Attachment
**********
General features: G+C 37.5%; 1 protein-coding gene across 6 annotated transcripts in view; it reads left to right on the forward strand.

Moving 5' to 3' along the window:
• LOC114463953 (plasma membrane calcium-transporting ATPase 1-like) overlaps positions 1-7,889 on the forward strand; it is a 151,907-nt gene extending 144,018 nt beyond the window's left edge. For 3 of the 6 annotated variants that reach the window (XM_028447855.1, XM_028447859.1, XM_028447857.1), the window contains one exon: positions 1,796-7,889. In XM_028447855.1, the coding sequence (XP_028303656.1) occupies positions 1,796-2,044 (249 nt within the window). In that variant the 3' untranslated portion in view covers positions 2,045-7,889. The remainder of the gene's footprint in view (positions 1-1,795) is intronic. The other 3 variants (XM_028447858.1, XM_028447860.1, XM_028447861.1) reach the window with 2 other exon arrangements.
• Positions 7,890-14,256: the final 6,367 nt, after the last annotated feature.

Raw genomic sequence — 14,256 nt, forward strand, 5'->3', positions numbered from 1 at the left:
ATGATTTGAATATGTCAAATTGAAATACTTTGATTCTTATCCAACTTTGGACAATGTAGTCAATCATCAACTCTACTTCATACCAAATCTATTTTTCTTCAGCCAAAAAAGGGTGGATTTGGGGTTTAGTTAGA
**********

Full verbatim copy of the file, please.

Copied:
General features: G+C 37.5%; 1 protein-coding gene across 6 annotated transcripts in view; it reads left to right on the forward strand.

Moving 5' to 3' along the window:
• LOC114463953 (plasma membrane calcium-transporting ATPase 1-like) overlaps positions 1-7,889 on the forward strand; it is a 151,907-nt gene extending 144,018 nt beyond the window's left edge. For 3 of the 6 annotated variants that reach the window (XM_028447855.1, XM_028447859.1, XM_028447857.1), the window contains one exon: positions 1,796-7,889. In XM_028447855.1, the coding sequence (XP_028303656.1) occupies positions 1,796-2,044 (249 nt within the window). In that variant the 3' untranslated portion in view covers positions 2,045-7,889. The remainder of the gene's footprint in view (positions 1-1,795) is intronic. The other 3 variants (XM_028447858.1, XM_028447860.1, XM_028447861.1) reach the window with 2 other exon arrangements.
• Positions 7,890-14,256: the final 6,367 nt, after the last annotated feature.

Raw genomic sequence — 14,256 nt, forward strand, 5'->3', positions numbered from 1 at the left:
ATGATTTGAATATGTCAAATTGAAATACTTTGATTCTTATCCAACTTTGGACAATGTAGTCAATCATCAACTCTACTTCATACCAAATCTATTTTTCTTCAGCCAAAAAAGGGTGGATTTGGGGTTTAGTTAGA